Gay voters scrutinize Democrats in TV fórum

Six Democrats running for the White House made some history on Thursday night as they debated such issues as same-sex marriage versus civil unions in an unprecedented nationally televised forum directed at gay voters.

While the event, carried live on the gay-oriented cable network Logo, owned by Viacom Inc., shed little new light on candidates' positions, organizers hailed it as a political milestone.

The two-hour event marked the first time that an ensemble of major-party candidates for president -- this one all Democrats -- appeared together specifically to address a gay and lesbian audience in a national telecast.

Gays are estimated to account for 4 to 6 percent of the U.S. electorate, and, according to a recent survey, the percentage who turned out to vote in the 2004 presidential race topped 90 percent, far more than the public at large.

Organizers said candidates of both major parties were invited to take part but that no Republicans accepted.

"We pulled the curtain back a bit and gave all Americans a deeper look inside the candidates' core beliefs about the issues that affect our community," said Joe Solmonese, president of the Human Rights Campaign, a gay and lesbian civil rights group that co-sponsored the forum.

Still, Solmonese said he was disappointed in the stand taken by four of the candidates, including front-runners Hillary Clinton, Barack Obama and John Edwards, in supporting civil unions for same-sex couples over full-fledged marriage.

The question of same-sex marriage vs. civil unions, which dominated Thursday's discussion, has emerged as a hot-button issue in the gay community and a tricky one for Democrats who count gays and lesbians among their core constituency.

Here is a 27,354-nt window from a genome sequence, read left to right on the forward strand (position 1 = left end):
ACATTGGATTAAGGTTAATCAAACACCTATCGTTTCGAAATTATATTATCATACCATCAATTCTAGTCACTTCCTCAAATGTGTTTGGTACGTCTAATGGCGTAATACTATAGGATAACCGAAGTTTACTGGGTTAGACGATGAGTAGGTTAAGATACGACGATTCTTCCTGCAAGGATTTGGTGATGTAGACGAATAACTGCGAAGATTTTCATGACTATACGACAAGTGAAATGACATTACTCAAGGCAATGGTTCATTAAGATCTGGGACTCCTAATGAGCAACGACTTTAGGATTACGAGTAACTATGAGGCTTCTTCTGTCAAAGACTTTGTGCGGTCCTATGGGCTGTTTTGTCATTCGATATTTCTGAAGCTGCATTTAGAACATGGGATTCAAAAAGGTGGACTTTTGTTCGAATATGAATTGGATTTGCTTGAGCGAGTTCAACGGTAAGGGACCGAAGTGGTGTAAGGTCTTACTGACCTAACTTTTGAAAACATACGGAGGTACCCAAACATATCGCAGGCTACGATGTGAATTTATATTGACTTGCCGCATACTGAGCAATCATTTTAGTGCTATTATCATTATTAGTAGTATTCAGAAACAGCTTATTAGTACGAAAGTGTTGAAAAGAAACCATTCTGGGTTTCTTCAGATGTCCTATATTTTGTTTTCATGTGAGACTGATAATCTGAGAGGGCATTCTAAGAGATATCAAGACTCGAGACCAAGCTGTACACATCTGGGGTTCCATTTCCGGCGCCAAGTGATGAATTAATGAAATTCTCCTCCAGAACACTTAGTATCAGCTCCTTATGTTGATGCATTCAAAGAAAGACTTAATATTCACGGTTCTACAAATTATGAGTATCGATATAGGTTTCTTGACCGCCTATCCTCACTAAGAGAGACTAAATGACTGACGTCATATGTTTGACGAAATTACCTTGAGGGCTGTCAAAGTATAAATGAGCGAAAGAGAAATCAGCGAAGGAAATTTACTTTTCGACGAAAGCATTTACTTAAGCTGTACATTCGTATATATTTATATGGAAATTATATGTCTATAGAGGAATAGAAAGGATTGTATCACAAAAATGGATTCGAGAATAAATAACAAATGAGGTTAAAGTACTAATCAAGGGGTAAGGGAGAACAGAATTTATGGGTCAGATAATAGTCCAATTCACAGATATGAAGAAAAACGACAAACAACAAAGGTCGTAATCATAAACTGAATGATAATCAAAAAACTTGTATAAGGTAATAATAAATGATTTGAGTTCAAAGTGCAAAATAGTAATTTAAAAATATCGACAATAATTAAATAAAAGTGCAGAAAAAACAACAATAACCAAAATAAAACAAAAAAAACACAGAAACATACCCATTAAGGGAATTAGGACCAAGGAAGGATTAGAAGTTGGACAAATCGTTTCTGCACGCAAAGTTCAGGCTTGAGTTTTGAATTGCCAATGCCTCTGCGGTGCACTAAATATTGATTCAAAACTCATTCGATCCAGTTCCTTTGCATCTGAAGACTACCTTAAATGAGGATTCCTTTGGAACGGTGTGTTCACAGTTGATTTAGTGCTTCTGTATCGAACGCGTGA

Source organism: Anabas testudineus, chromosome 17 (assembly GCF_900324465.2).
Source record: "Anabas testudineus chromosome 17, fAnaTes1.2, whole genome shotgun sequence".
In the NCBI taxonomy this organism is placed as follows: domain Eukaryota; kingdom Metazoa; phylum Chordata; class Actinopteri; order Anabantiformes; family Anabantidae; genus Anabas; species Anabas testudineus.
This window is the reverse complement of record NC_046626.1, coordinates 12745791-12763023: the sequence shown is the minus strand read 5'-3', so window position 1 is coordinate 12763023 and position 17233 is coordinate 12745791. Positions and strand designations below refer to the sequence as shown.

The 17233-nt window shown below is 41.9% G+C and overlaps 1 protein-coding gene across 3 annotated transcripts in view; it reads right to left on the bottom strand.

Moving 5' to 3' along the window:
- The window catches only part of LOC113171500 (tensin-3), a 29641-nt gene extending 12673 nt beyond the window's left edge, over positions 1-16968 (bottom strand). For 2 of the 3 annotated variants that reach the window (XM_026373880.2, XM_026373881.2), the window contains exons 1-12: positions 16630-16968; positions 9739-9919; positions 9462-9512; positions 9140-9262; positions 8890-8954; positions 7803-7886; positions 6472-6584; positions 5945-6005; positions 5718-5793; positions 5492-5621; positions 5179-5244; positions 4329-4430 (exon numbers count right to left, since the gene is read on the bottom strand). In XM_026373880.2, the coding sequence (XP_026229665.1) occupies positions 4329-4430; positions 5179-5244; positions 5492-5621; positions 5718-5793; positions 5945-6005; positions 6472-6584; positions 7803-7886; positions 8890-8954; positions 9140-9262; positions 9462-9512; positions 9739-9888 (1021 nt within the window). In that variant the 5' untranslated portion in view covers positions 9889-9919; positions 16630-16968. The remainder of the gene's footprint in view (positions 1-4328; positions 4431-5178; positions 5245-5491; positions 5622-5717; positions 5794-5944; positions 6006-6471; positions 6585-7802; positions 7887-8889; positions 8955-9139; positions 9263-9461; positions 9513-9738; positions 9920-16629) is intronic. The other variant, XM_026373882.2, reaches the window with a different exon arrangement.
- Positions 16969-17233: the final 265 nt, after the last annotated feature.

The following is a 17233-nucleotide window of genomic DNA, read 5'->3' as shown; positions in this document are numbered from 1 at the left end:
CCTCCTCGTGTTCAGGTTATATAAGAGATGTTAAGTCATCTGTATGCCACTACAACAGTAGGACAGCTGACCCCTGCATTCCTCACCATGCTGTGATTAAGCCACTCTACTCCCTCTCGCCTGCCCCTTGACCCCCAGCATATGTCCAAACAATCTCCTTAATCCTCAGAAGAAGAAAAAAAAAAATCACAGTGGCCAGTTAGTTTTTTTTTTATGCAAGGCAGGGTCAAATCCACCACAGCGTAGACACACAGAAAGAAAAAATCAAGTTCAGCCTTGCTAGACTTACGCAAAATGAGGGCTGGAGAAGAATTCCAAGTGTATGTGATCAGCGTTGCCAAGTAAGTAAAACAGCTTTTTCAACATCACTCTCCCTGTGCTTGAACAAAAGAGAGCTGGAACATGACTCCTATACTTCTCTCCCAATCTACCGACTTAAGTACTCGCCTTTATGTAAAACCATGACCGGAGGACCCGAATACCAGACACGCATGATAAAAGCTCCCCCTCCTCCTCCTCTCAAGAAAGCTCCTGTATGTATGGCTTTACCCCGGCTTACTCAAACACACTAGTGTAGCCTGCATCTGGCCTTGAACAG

"While we heard very strong commitments to civil unions and equality in federal rights and benefits, their reasons for opposing equality in civil marriage tonight became even less clear," Solmonese said.


Solmonese was one of four panelists posing questions to the candidates, who appeared separately for 20 minutes each. Rock star and activist Melissa Etheridge also was a panelist.

At least one candidate, New Mexico Gov. Bill Richardson, seemed to stumble when asked by Etheridge if he believed homosexuality was a choice or biological.

"It's a choice," he said at first. "I'm not a scientist. I don't see this as an issue of science or definition."

When pressed on the point that opponents of gay rights often assert that homosexuality is a lifestyle choice, Richardson said, "I don't think it's a matter of preferences, I think it's a matter of equality."

His campaign later issued a statement "clarifying" his position: "Let me be clear -- I do not believe that sexual orientation or gender identity happen by choice."

Like Richardson, the three leading Democrats in the race -- New York Sen. Clinton, Illinois Sen. Obama and former North Carolina Sen. Edwards -- struggled to explain why they oppose same-sex marriage but support civil unions that confer all the same legal rights that married couples enjoy.

"My view is we should try to disentangle what has historically been the issue of the word 'marriage,' which has religious connotations to some people, from the civil rights that are given to couples," Obama said.

Edwards backed away from previous statement that his opposition to gay marriage was grounded in his religious faith, stating, "I shouldn't have said that."

The two lone candidates backing full marriage for same-sex couples were two trailing the most in the polls -- Ohio Rep. Dennis Kucinich and former Alaska Sen. Mike Gravel.

All the candidates decried what they characterized as Republican attempts to use the debate over gay marriage to distract Americans from other issues.

As of January 2008, New Hampshire will become only the fourth state allowing civil unions for gay couples. Only Massachusetts permits full same-sex marriage. Twenty-six states have constitutional amendments barring gay marriage.

Published by Reuters, August 10, 2007)


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